When the #metoo movement began I felt so compelled to share. I thought to myself, I am an empowerment writer, a warrior woman, a independent solo-wanderer, I should be able to take the abuse I have experienced and turn it into healing for others.
So, I posted a Facebook status, with one simple hashtag: #metoo.
And ya’ll, it was way too much. A moment after hitting “post” my head spun, my heart raced, I wasn’t ready.
It had been mere months since I’d finally whispered the words to my therapist, “I was sexually abused.” It had been even fewer months still since the panic attacks had stopped, since the abuse I sustained had stopped replaying itself in my body at random. I wasn’t ready.
To go public, to open myself up to questions, to comments, to judgement, to support, to love, to any and all of it. It was too much.
So, I quickly removed my post.
Instead, I scrolled through Facebook and read of the abuse and assault, the inappropriate touch, the unwanted comments so many women close to me had endured. I read, knowing there were many women, just like me, who were not yet ready to share their own stories.
This week, as more women are moved to share their stories, to grow as a collective community of supporters and survivors, I feel called once again.
Today, I turned again to social media, and I asked, “should I post something vulnerable, do you all need to hear my story too?” and the answer I received was yes.
So, standing in a tiny town I don’t know, in the line of the quaintest restaurant I’ve ever walked into, surrounded by strangers, I asked myself, “Am I ready?”
And my answer: “sort of.”
I’m not ready to lay it all out there, I’m not ready to share each abuse, each assault, each word or action, and although I see such value in doing so, I will leave this to the tribe of women out there who are in fact fully ready.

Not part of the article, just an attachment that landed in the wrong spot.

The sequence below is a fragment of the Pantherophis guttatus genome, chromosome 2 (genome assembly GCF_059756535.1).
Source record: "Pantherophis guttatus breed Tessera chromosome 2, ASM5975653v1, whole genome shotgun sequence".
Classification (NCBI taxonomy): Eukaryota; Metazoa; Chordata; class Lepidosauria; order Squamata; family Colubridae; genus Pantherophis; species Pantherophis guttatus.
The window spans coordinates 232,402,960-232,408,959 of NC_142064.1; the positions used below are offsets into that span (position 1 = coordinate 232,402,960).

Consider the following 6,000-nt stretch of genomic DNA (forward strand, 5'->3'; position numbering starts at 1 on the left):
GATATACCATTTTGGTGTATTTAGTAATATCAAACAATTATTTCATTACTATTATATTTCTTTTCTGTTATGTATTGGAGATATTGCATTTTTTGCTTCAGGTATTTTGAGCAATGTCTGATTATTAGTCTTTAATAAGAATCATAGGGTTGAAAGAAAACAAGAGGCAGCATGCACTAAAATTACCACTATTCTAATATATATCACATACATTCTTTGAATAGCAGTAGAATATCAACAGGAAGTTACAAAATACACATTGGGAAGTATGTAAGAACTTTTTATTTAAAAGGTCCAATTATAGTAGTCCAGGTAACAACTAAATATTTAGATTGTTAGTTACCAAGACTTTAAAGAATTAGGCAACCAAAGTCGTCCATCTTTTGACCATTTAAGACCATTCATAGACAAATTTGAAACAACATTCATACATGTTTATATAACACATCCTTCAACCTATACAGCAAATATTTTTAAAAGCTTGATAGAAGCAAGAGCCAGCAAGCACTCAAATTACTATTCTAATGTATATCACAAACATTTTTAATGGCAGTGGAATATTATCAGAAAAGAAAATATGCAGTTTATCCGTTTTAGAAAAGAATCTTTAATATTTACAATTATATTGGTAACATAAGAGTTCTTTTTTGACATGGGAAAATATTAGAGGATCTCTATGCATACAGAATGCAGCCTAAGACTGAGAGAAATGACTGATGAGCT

However, what I do want to say, is this: a few weeks ago I sat with a dear friend and spoke to him about the abuse, the manipulation, and the assault I have withstood. I spoke of it all, from childhood to present. And when he stopped in the middle me to comment, I looked to him with an overwhelming longing and power and said, “Wait! I’d like to finish, I want to tell you.” Without question, he stopped speaking and listened as I rattled on. It was a moment of transformation for me.
While I may not be ready to share in detail here, I reached a moment with my friend when I realized it felt good to share in a safe space. It felt good to claim what had happened to me, it felt good to be heard, to have someone tell me it wasn’t my fault and they believed me.
Saying it all out loud, all at once, in succession, I realized how damn much abuse and assault there was. Honestly… I looked at my friend with disbelief when I finished speaking and took a big gulp of air. “Wow, that’s a lot” I said. And he nodded.
That sounds painful right? Like, here I am retelling, reliving all the shit that happened to me and realizing it’s actually more than I thought. Well, sure it was uncomfortable. But more so, it was enlightening. I realized that by not speaking about, by ignoring it all, I had minimized it for so long. And the abuse we sustain, the nasty come-ons, the unwanted gropes, the forceful encounters, they are not minimal. They matter greatly. And the more we speak to them, the more we report and share; the more we are heard and believed, the more healing and change will unfold.
So, I want to end on this. For a long time, I didn’t believe myself, I didn’t believe the dreams I had, the memories that flashed back, I didn't believe that I had said no and been ignored, or felt like I couldn’t. I didn’t believe I was enough. I didn't believe that pleasure came absent of pain. But I do now. I believe myself, I believe you and I believe her.
May we all come together in this time.
I love you, I am proud of you, I see you, I hear you and I believe you!
For more posts that may bring healing or insight during this time I recommend: